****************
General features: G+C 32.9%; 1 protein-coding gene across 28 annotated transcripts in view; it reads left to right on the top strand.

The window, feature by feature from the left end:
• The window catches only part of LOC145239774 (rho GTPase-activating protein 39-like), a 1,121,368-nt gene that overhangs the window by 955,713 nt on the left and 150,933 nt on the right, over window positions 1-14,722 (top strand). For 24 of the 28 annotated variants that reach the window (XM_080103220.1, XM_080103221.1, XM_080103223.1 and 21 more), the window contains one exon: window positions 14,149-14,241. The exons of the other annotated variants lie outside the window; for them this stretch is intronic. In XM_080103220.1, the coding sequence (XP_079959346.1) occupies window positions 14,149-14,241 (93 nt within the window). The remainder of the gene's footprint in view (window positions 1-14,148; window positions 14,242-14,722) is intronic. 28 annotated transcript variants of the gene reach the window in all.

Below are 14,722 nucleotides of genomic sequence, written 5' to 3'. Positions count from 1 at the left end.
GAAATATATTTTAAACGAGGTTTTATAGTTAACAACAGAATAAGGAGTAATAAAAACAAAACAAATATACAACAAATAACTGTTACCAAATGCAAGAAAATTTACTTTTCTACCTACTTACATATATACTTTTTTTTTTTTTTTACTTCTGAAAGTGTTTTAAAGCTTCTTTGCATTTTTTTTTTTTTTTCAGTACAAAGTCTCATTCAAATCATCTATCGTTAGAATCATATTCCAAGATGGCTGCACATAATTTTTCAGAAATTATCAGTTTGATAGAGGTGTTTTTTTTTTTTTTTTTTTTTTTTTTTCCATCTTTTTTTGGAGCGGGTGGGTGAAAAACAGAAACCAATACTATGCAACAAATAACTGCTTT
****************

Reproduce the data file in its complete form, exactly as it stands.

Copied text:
General features: G+C 32.9%; 1 protein-coding gene across 28 annotated transcripts in view; it reads left to right on the top strand.

The window, feature by feature from the left end:
• The window catches only part of LOC145239774 (rho GTPase-activating protein 39-like), a 1,121,368-nt gene that overhangs the window by 955,713 nt on the left and 150,933 nt on the right, over window positions 1-14,722 (top strand). For 24 of the 28 annotated variants that reach the window (XM_080103220.1, XM_080103221.1, XM_080103223.1 and 21 more), the window contains one exon: window positions 14,149-14,241. The exons of the other annotated variants lie outside the window; for them this stretch is intronic. In XM_080103220.1, the coding sequence (XP_079959346.1) occupies window positions 14,149-14,241 (93 nt within the window). The remainder of the gene's footprint in view (window positions 1-14,148; window positions 14,242-14,722) is intronic. 28 annotated transcript variants of the gene reach the window in all.

Below are 14,722 nucleotides of genomic sequence, written 5' to 3'. Positions count from 1 at the left end.
GAAATATATTTTAAACGAGGTTTTATAGTTAACAACAGAATAAGGAGTAATAAAAACAAAACAAATATACAACAAATAACTGTTACCAAATGCAAGAAAATTTACTTTTCTACCTACTTACATATATACTTTTTTTTTTTTTTTACTTCTGAAAGTGTTTTAAAGCTTCTTTGCATTTTTTTTTTTTTTTCAGTACAAAGTCTCATTCAAATCATCTATCGTTAGAATCATATTCCAAGATGGCTGCACATAATTTTTCAGAAATTATCAGTTTGATAGAGGTGTTTTTTTTTTTTTTTTTTTTTTTTTTTCCATCTTTTTTTGGAGCGGGTGGGTGAAAAACAGAAACCAATACTATGCAACAAATAACTGCTTT